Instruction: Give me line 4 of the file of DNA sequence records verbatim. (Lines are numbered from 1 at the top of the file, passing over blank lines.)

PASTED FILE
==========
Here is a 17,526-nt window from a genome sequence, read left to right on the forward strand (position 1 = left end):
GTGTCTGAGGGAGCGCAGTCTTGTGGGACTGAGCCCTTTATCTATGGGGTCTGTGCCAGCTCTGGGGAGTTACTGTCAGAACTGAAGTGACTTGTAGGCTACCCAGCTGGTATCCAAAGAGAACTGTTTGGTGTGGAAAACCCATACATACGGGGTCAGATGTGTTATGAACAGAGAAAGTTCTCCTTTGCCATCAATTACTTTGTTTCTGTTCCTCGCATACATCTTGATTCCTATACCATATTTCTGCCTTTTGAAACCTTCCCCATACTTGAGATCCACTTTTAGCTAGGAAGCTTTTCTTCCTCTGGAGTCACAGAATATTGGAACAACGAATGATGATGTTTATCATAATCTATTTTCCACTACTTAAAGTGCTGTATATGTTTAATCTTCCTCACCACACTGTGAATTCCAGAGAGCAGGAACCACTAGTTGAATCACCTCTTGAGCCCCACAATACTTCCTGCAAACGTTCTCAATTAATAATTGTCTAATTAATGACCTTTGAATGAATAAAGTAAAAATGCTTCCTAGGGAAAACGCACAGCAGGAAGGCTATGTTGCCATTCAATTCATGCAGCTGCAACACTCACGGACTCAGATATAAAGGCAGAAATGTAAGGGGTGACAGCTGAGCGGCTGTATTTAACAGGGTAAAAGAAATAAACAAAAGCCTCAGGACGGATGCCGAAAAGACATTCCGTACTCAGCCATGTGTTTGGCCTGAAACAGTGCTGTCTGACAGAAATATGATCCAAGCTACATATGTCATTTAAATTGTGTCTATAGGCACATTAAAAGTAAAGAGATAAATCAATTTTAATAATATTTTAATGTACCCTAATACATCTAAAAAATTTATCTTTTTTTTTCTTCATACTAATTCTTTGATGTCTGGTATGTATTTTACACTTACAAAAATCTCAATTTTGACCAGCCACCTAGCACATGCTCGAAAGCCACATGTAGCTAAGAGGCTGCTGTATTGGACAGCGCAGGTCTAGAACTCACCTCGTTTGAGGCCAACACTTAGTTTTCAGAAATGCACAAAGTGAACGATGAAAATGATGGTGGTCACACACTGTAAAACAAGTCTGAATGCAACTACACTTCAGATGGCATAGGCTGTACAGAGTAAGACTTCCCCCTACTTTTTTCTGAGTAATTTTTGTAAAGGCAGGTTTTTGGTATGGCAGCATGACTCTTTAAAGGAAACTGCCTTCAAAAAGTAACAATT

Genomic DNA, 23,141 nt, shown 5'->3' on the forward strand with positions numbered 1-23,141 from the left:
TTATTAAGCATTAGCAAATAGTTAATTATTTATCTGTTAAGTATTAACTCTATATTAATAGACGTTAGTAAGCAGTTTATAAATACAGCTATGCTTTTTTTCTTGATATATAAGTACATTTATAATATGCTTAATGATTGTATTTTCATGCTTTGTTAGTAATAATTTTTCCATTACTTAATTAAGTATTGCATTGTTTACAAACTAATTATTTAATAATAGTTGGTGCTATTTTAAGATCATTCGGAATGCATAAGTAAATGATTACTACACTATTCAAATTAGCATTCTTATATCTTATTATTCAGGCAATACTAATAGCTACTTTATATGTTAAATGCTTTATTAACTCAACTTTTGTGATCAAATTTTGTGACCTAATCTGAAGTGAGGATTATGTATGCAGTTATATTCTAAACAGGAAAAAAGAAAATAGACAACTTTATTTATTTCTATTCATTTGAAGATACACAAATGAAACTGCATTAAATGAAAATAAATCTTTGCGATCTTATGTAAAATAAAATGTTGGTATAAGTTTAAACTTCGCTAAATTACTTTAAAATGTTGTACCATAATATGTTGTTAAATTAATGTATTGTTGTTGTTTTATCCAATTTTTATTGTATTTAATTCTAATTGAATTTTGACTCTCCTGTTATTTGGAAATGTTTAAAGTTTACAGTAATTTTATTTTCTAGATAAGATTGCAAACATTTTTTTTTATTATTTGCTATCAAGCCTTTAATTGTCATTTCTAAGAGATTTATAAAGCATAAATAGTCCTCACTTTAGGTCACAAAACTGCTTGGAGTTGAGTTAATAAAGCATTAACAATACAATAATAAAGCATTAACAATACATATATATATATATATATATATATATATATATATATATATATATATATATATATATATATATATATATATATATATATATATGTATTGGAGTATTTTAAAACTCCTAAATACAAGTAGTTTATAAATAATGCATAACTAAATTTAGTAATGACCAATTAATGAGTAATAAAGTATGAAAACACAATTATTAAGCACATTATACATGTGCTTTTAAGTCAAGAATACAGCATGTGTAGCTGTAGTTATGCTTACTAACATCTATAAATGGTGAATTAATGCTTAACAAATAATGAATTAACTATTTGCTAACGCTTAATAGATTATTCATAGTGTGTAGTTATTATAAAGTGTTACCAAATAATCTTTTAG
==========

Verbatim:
TTATTAAGCATTAGCAAATAGTTAATTATTTATCTGTTAAGTATTAACTCTATATTAATAGACGTTAGTAAGCAGTTTATAAATACAGCTATGCTTTTTTTCTTGATATATAAGTACATTTATAATATGCTTAATGATTGTATTTTCATGCTTTGTTAGTAATAATTTTTCCATTACTTAATTAAGTATTGCATTGTTTACAAACTAATTATTTAATAATAGTTGGTGCTATTTTAAGATCATTCGGAATGCATAAGTAAATGATTACTACACTATTCAAATTAGCATTCTTATATCTTATTATTCAGGCAATACTAATAGCTACTTTATATGTTAAATGCTTTATTAACTCAACTTTTGTGATCAAATTTTGTGACCTAATCTGAAGTGAGGATTATGTATGCAGTTATATTCTAAACAGGAAAAAAGAAAATAGACAACTTTATTTATTTCTATTCATTTGAAGATACACAAATGAAACTGCATTAAATGAAAATAAATCTTTGCGATCTTATGTAAAATAAAATGTTGGTATAAGTTTAAACTTCGCTAAATTACTTTAAAATGTTGTACCATAATATGTTGTTAAATTAATGTATTGTTGTTGTTTTATCCAATTTTTATTGTATTTAATTCTAATTGAATTTTGACTCTCCTGTTATTTGGAAATGTTTAAAGTTTACAGTAATTTTATTTTCTAGATAAGATTGCAAACATTTTTTTTTATTATTTGCTATCAAGCCTTTAATTGTCATTTCTAAGAGATTTATAAAGCATAAATAGTCCTCACTTTAGGTCACAAAACTGCTTGGAGTTGAGTTAATAAAGCATTAACAATACAATAATAAAGCATTAACAATACATATATATATATATATATATATATATATATATATATATATATATATATATATATATATATATATATATATATATATATATATGTATTGGAGTATTTTAAAACTCCTAAATACAAGTAGTTTATAAATAATGCATAACTAAATTTAGTAATGACCAATTAATGAGTAATAAAGTATGAAAACACAATTATTAAGCACATTATACATGTGCTTTTAAGTCAAGAATACAGCATGTGTAGCTGTAGTTATGCTTACTAACATCTATAAATGGTGAATTAATGCTTAACAAATAATGAATTAACTATTTGCTAACGCTTAATAGATTATTCATAGTGTGTAGTTATTATAAAGTGTTACCAAATAATCTTTTAG